living for a family of six in Lusaka now stands at K825,500 up from the month of March figure
of K824, 600. The cost of food only, still stands at more than K300,000. ''We can see here
that even the most basic need of human existence, adequate and nutritionally balanced food,
is beyond the reach of many households,'' says Muweme.

It can also be observed that the high price of mealie meal has since the last quarter of 2001
been one of the major contributors to the rise in cost of the Basic Needs Basket. Other non-
food essentials such as cost of housing, charcoal, water, etc., are amounting to K499,200.

As the country celebrates Labour day, which falls on 1 May, it is important that as a nation
we reflect and critically look at the conditions in which labour is living. It is imperative that
labour is taken care of because it plays a very important role in national development.

''It must be realised that the high cost of living is preventing people from effective and
comprehensive participation in national economic activities. This situation is an antithesis to
development,'' says Muweme.

Muweme also observes that it is important that any economic framework that is being
pursued by government does not disadvantage the people, especially the poor whom it is
supposed to serve. Instead, an economic framework must create conditions that will
enhance the dignity of the human person through guaranteeing availability of food, shelter,
medical care and basic education to people. People are the most important resource and
players in economic activity, they are not only the means of achieving development but are
the sole purpose of achieving that development.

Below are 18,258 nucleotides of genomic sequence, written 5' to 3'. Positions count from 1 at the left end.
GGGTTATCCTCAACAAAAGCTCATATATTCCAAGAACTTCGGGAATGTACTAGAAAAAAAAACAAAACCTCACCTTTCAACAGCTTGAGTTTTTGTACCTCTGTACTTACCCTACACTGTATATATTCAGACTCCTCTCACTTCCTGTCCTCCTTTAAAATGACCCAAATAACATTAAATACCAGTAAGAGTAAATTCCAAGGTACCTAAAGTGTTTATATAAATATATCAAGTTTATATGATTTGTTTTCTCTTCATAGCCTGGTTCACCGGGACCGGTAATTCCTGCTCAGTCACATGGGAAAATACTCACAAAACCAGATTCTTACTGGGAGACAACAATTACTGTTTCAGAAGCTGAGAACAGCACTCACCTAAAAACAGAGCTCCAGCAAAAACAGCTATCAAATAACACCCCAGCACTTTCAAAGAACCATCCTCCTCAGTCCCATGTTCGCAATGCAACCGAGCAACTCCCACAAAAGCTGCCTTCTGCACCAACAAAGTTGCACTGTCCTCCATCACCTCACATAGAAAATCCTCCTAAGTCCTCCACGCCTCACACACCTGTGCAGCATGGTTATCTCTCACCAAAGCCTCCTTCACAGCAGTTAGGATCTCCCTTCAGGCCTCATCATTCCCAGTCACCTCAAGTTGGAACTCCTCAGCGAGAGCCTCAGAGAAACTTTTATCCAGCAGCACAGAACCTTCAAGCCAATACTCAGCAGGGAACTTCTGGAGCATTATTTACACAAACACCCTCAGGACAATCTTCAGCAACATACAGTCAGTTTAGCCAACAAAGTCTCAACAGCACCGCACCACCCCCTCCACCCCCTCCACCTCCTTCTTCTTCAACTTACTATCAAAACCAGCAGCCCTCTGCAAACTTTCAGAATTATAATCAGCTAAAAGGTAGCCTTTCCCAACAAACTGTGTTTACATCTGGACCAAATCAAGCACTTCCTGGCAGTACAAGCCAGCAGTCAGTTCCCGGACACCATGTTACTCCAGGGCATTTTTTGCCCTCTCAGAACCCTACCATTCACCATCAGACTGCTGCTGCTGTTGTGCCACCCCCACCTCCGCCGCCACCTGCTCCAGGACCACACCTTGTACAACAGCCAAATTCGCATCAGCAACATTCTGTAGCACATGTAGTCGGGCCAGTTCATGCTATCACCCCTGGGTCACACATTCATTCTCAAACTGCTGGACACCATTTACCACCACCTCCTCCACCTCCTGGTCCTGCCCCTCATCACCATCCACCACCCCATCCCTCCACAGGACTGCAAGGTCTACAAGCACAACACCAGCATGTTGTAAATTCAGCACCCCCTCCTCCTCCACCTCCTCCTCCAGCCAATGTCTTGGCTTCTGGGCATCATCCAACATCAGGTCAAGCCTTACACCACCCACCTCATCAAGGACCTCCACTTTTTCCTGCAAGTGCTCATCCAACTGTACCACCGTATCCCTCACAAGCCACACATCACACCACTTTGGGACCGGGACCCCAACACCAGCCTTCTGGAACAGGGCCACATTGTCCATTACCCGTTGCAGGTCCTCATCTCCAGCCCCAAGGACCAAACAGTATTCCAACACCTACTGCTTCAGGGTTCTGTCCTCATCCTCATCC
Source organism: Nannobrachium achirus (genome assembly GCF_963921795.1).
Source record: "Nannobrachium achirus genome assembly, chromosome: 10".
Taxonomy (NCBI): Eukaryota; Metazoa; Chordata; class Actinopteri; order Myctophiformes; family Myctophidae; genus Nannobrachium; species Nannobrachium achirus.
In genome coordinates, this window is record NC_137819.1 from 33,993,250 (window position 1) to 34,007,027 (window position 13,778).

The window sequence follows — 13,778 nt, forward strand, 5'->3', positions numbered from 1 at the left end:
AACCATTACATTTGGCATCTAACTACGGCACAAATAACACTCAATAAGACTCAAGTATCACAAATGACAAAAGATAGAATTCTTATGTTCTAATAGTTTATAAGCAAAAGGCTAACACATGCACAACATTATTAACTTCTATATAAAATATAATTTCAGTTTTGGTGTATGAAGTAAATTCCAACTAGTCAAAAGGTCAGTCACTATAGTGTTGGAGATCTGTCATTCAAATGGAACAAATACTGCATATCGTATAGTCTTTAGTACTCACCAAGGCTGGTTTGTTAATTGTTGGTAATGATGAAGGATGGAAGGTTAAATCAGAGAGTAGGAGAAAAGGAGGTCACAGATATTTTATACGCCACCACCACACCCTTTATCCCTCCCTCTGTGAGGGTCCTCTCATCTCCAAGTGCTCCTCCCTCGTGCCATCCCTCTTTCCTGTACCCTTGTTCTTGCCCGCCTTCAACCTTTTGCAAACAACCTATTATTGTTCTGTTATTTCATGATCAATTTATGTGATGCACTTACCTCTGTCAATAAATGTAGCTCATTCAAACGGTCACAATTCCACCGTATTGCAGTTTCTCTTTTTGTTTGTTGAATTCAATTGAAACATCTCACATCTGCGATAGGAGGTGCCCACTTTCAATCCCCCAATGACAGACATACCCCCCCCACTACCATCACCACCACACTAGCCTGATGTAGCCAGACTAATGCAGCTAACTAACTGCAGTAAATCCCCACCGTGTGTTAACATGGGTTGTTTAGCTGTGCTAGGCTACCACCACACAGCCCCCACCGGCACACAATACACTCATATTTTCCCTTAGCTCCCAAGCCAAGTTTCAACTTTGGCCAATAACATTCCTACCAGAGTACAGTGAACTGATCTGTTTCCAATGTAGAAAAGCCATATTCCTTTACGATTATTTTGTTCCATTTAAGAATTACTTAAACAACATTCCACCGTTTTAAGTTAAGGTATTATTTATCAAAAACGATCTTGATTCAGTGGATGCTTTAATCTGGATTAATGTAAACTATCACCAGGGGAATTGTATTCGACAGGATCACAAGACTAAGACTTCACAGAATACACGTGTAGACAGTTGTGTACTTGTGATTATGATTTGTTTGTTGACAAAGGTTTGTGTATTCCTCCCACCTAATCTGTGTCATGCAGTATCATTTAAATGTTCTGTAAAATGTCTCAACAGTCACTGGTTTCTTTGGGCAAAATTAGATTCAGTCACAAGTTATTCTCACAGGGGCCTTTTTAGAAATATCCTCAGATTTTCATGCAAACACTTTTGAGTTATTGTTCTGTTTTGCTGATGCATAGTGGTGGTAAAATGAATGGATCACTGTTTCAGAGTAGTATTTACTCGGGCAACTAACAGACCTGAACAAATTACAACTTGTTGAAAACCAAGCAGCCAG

The JCTR, following the lead of the Church's Social Teaching, holds that ''the economy is for
the people, people are not for the economy.'' This principle should be guiding both public
and private actions in economic matters. It should make a difference in the priorities,
Muweme feels, of the current negotiations going on over KCM and what to do if Anglo-
American Corporation pulls out.

[For more information, contact Muweme Muweme, Economic and Social Development
Research Project of the Jesuit Centre for Theological Reflection, P.O. BOX 37774, Lusaka,
Zambia; tel: 260-1-290410; fax: 290759; e-mail: jctr@zamnet.zm; internet: www.jctr.org.zm
PRESS RELEASE 30 MAY 2002

JCTR ENCOURAGED BY GOVERNMENT DECLARATION OF A NATIONAL


DISASTER BUT CALLS FOR LOOKING BEYOND CURRENT SITUATION

The declaration of a national disaster by government in light of the looming hunger situation
in the country offers some hope in dealing with the problem effectively. However, the
situation requires that appropriate and urgent measures are put in place to avert crisis of
huge proportions, says the Jesuit Centre for Theological Reflection (JCTR).

Reports that some parts of the country will run out of food as early as July are a clear
indication of the urgency of this problem. ''The current problem of hunger in Zambia might be
devastating because of the context in which it is taking place. This year's hunger situation is